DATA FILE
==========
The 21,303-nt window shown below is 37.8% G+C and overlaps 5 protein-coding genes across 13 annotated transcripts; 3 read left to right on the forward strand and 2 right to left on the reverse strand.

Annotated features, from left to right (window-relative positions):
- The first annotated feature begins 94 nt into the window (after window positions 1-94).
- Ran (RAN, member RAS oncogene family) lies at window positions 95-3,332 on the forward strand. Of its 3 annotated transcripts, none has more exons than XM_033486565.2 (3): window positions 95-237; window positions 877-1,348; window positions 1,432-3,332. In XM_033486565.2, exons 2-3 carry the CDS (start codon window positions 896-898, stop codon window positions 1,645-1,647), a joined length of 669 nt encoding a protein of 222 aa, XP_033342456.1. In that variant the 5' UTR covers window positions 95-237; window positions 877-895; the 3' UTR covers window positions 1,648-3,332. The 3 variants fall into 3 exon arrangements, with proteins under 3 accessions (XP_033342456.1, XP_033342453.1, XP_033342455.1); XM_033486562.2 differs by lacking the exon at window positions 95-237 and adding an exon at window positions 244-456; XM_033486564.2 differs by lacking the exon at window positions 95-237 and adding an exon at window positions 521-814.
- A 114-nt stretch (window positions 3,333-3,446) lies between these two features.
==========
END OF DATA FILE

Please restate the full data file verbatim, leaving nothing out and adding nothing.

The 21,303-nt window shown below is 37.8% G+C and overlaps 5 protein-coding genes across 13 annotated transcripts; 3 read left to right on the forward strand and 2 right to left on the reverse strand.

Annotated features, from left to right (window-relative positions):
- The first annotated feature begins 94 nt into the window (after window positions 1-94).
- Ran (RAN, member RAS oncogene family) lies at window positions 95-3,332 on the forward strand. Of its 3 annotated transcripts, none has more exons than XM_033486565.2 (3): window positions 95-237; window positions 877-1,348; window positions 1,432-3,332. In XM_033486565.2, exons 2-3 carry the CDS (start codon window positions 896-898, stop codon window positions 1,645-1,647), a joined length of 669 nt encoding a protein of 222 aa, XP_033342456.1. In that variant the 5' UTR covers window positions 95-237; window positions 877-895; the 3' UTR covers window positions 1,648-3,332. The 3 variants fall into 3 exon arrangements, with proteins under 3 accessions (XP_033342456.1, XP_033342453.1, XP_033342455.1); XM_033486562.2 differs by lacking the exon at window positions 95-237 and adding an exon at window positions 244-456; XM_033486564.2 differs by lacking the exon at window positions 95-237 and adding an exon at window positions 521-814.
- A 114-nt stretch (window positions 3,333-3,446) lies between these two features.